Just like you set targets and monitor the results of your retirement assets, you should set specific user adoption targets for each user group and then measure actual results to see where you need to take action.

4. Rebalance at least once a year

Tri Tuns recommends analyzing and rebalancing the mix of approaches within your user adoption plan so as to best maximize ROI of your IT investment.Any financial advisor worth their salt will analyze with you – at least once a year — the investment results (ROI) and changes in the environment (taxes, economy, etc.), changes in your personal needs (years until retirement, cash flow, risk tolerance, etc.) and the current state of your portfolio and adjust strategically and accordingly.

The same holds true for your IT investment: update your user adoption goals based on factors such as changes to your workforce (employee turnover, growth of the company), changes to the system (functionality deployed, new capabilities, enhancements) and changes to your business goals.

5. Get professional advice

Expert advice and consultation is often the missing piece that connects everything together. Maximizing the return on our retirement portfolios is very complicated with lots of moving parts. There are different strategies, asset types, tax considerations, life expectancy concerns, and retirement lifestyle goals. You only get one shot at saving for retirement and with every passing year you have less flexibility and increased pressure to get it right.

Since very few of us have the detailed knowledge, experience, comfort, interest, and time to take full responsibility for the financial futures, we often turn to professionals to get expert help.

So why wouldn’t you do the same when it comes to your IT investments? They, too, are complex and dynamic. To get the most out of your IT investment, we’re talking about achieving full adoption across all user groups AND sustaining it over the life of your system.

You need to understand how people and systems interact

Who in your organization has the detailed knowledge, experience, comfort, interest and time to devote to planning, executing and managing user adoption programs for maximum ROI?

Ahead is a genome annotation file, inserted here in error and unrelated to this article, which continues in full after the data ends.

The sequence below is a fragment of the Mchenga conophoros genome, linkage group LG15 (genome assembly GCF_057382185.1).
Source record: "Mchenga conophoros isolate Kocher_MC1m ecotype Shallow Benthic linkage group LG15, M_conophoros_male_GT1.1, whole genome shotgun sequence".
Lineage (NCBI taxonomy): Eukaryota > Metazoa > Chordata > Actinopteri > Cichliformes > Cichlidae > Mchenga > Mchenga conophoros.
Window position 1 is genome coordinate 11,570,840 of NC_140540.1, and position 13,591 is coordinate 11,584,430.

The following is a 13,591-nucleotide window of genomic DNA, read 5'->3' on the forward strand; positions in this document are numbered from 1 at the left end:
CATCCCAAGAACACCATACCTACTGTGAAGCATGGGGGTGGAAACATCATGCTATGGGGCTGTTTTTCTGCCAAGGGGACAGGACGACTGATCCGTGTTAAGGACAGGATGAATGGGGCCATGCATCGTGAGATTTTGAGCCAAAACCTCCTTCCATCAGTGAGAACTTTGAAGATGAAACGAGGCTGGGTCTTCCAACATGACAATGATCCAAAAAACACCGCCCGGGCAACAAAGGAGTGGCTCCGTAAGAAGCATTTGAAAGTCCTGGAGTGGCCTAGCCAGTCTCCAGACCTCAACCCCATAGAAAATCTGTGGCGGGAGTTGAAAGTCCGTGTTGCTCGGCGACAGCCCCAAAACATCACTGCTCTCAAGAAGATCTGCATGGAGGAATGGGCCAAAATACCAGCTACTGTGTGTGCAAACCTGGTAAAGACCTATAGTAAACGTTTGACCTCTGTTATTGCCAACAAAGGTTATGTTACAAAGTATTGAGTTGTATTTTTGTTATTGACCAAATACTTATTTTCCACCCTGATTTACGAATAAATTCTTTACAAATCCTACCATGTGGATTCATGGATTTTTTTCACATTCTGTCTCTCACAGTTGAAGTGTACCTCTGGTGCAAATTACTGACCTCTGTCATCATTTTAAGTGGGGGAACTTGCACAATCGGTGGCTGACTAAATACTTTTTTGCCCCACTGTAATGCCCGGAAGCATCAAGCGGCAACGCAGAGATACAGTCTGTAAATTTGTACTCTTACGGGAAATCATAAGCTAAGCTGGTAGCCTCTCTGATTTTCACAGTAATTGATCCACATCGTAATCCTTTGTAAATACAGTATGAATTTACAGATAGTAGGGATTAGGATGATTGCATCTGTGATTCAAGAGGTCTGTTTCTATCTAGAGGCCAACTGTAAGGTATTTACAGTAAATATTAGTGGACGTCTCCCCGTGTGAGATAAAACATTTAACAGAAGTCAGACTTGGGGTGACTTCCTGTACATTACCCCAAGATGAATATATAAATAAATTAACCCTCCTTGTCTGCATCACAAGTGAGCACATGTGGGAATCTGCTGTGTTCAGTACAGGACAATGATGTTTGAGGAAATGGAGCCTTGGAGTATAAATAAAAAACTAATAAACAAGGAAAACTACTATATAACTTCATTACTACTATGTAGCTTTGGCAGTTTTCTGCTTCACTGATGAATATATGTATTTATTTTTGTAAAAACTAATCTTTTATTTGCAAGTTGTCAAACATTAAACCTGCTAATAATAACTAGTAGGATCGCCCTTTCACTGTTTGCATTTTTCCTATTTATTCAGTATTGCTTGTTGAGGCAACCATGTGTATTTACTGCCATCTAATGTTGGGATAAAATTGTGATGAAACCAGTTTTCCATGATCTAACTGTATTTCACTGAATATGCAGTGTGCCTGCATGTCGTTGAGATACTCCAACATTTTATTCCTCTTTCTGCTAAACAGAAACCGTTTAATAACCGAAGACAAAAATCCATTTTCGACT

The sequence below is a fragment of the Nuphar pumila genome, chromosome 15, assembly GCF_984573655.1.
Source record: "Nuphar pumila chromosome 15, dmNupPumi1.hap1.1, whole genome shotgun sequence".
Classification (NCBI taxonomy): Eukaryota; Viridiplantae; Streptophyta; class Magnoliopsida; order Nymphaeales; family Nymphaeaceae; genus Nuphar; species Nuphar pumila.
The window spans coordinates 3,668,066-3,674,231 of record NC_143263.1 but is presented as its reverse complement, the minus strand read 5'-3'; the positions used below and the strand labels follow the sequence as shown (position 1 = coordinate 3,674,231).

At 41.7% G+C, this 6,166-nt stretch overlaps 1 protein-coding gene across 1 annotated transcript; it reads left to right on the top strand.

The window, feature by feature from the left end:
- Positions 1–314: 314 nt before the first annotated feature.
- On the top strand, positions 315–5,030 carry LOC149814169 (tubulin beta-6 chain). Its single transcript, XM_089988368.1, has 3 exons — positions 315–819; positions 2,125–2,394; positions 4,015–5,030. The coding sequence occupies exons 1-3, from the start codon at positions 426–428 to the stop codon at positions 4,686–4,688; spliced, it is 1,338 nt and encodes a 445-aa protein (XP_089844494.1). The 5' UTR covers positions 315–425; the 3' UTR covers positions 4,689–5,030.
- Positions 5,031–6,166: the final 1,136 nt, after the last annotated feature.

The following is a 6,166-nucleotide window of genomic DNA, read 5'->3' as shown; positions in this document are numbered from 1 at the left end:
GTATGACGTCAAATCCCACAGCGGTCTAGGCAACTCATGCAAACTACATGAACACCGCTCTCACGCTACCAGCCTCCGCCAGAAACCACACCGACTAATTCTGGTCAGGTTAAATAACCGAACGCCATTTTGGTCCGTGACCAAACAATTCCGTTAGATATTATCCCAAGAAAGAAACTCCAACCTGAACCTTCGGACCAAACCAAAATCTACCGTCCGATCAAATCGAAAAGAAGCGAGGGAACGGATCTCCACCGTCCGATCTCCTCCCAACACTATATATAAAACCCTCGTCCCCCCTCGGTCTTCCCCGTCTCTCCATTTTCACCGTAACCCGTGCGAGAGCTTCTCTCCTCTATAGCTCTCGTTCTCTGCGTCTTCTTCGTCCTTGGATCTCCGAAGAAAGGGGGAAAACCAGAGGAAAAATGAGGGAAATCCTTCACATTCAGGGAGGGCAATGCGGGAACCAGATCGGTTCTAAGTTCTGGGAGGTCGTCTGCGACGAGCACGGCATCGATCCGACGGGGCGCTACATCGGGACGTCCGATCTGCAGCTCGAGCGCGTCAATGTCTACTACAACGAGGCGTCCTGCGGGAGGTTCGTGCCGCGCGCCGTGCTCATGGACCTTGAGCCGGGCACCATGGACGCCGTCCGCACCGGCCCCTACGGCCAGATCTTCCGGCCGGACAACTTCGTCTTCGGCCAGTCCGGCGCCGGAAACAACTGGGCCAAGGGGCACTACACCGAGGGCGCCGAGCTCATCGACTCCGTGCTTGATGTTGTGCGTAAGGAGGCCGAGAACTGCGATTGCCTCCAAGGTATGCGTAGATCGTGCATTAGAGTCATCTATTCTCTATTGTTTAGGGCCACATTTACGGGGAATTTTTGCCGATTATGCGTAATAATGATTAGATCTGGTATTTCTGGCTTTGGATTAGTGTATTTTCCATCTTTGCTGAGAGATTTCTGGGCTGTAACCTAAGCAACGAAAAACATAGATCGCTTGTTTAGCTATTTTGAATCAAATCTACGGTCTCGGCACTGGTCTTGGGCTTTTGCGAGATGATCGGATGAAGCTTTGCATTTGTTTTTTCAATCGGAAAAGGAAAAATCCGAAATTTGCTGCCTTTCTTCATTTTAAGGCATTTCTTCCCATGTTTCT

To maximize user adoption you need to understand:

• Individual and group dynamics that affect how you introduce new systems and get people to incorporate them into their daily work practices

• The way that business processes, system functionality, system integrations, and data quality all affect the use and usability of technology

• Communication and employee engagement needs, styles and strategies

• Adult learning needs, techniques and options to ensure you don’t waste time and money on ineffective training

• HR, legal, workforce management and regulatory considerations that affect how you introduce technology and hold people accountable for effective use of the system

If you start to treat your technology systems as IT investments that need to be managed like all other financial investments you will get better results.

Republished with author's permission from original post.

Jason Whitehead
Jason Whitehead is CEO of Tri Tuns, LLC, an organizational effectiveness consultancy specializing in driving and sustaining effective user adoption of IT systems. He works at the intersection of technology, process, culture and people to help clients actually achieved measurable business benefits from their technology investments.